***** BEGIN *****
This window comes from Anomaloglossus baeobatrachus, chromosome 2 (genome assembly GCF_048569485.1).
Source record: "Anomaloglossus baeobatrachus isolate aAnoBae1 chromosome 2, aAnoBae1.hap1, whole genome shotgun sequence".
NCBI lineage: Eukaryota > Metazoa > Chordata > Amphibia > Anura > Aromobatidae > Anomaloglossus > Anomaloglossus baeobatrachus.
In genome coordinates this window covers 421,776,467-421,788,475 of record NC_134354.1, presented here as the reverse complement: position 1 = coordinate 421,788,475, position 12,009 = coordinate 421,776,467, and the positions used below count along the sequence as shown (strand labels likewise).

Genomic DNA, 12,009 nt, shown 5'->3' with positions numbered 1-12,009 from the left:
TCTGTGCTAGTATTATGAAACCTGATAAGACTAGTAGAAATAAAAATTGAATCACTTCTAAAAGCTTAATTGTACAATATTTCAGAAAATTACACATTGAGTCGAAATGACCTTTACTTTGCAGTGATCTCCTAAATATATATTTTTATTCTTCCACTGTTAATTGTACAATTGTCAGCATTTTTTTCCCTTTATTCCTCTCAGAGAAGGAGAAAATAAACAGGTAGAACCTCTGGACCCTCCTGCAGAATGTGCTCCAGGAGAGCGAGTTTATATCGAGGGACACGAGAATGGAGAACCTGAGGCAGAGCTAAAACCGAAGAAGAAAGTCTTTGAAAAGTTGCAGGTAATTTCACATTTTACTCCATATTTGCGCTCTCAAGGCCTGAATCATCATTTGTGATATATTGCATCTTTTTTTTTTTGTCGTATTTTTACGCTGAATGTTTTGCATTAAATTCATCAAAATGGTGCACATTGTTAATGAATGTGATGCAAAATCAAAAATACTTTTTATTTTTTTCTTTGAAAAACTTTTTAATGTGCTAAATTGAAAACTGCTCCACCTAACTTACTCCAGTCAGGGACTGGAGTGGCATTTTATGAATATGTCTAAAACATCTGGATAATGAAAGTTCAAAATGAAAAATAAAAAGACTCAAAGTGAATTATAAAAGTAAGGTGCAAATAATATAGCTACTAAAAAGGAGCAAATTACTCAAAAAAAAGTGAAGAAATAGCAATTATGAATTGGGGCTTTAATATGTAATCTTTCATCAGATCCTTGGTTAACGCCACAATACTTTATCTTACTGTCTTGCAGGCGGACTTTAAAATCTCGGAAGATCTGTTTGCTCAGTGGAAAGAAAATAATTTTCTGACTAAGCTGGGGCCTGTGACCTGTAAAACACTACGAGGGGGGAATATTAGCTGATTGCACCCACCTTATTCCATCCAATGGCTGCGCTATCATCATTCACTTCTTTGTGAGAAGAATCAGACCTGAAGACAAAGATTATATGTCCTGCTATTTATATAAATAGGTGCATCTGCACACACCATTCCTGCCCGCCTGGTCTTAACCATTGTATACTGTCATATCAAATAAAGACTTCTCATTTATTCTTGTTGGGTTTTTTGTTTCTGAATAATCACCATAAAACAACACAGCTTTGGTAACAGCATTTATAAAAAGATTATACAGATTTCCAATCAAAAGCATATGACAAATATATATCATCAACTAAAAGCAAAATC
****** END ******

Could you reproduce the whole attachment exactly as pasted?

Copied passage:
This window comes from Anomaloglossus baeobatrachus, chromosome 2 (genome assembly GCF_048569485.1).
Source record: "Anomaloglossus baeobatrachus isolate aAnoBae1 chromosome 2, aAnoBae1.hap1, whole genome shotgun sequence".
NCBI lineage: Eukaryota > Metazoa > Chordata > Amphibia > Anura > Aromobatidae > Anomaloglossus > Anomaloglossus baeobatrachus.
In genome coordinates this window covers 421,776,467-421,788,475 of record NC_134354.1, presented here as the reverse complement: position 1 = coordinate 421,788,475, position 12,009 = coordinate 421,776,467, and the positions used below count along the sequence as shown (strand labels likewise).

Genomic DNA, 12,009 nt, shown 5'->3' with positions numbered 1-12,009 from the left:
TCTGTGCTAGTATTATGAAACCTGATAAGACTAGTAGAAATAAAAATTGAATCACTTCTAAAAGCTTAATTGTACAATATTTCAGAAAATTACACATTGAGTCGAAATGACCTTTACTTTGCAGTGATCTCCTAAATATATATTTTTATTCTTCCACTGTTAATTGTACAATTGTCAGCATTTTTTTCCCTTTATTCCTCTCAGAGAAGGAGAAAATAAACAGGTAGAACCTCTGGACCCTCCTGCAGAATGTGCTCCAGGAGAGCGAGTTTATATCGAGGGACACGAGAATGGAGAACCTGAGGCAGAGCTAAAACCGAAGAAGAAAGTCTTTGAAAAGTTGCAGGTAATTTCACATTTTACTCCATATTTGCGCTCTCAAGGCCTGAATCATCATTTGTGATATATTGCATCTTTTTTTTTTTGTCGTATTTTTACGCTGAATGTTTTGCATTAAATTCATCAAAATGGTGCACATTGTTAATGAATGTGATGCAAAATCAAAAATACTTTTTATTTTTTTCTTTGAAAAACTTTTTAATGTGCTAAATTGAAAACTGCTCCACCTAACTTACTCCAGTCAGGGACTGGAGTGGCATTTTATGAATATGTCTAAAACATCTGGATAATGAAAGTTCAAAATGAAAAATAAAAAGACTCAAAGTGAATTATAAAAGTAAGGTGCAAATAATATAGCTACTAAAAAGGAGCAAATTACTCAAAAAAAAGTGAAGAAATAGCAATTATGAATTGGGGCTTTAATATGTAATCTTTCATCAGATCCTTGGTTAACGCCACAATACTTTATCTTACTGTCTTGCAGGCGGACTTTAAAATCTCGGAAGATCTGTTTGCTCAGTGGAAAGAAAATAATTTTCTGACTAAGCTGGGGCCTGTGACCTGTAAAACACTACGAGGGGGGAATATTAGCTGATTGCACCCACCTTATTCCATCCAATGGCTGCGCTATCATCATTCACTTCTTTGTGAGAAGAATCAGACCTGAAGACAAAGATTATATGTCCTGCTATTTATATAAATAGGTGCATCTGCACACACCATTCCTGCCCGCCTGGTCTTAACCATTGTATACTGTCATATCAAATAAAGACTTCTCATTTATTCTTGTTGGGTTTTTTGTTTCTGAATAATCACCATAAAACAACACAGCTTTGGTAACAGCATTTATAAAAAGATTATACAGATTTCCAATCAAAAGCATATGACAAATATATATCATCAACTAAAAGCAAAATC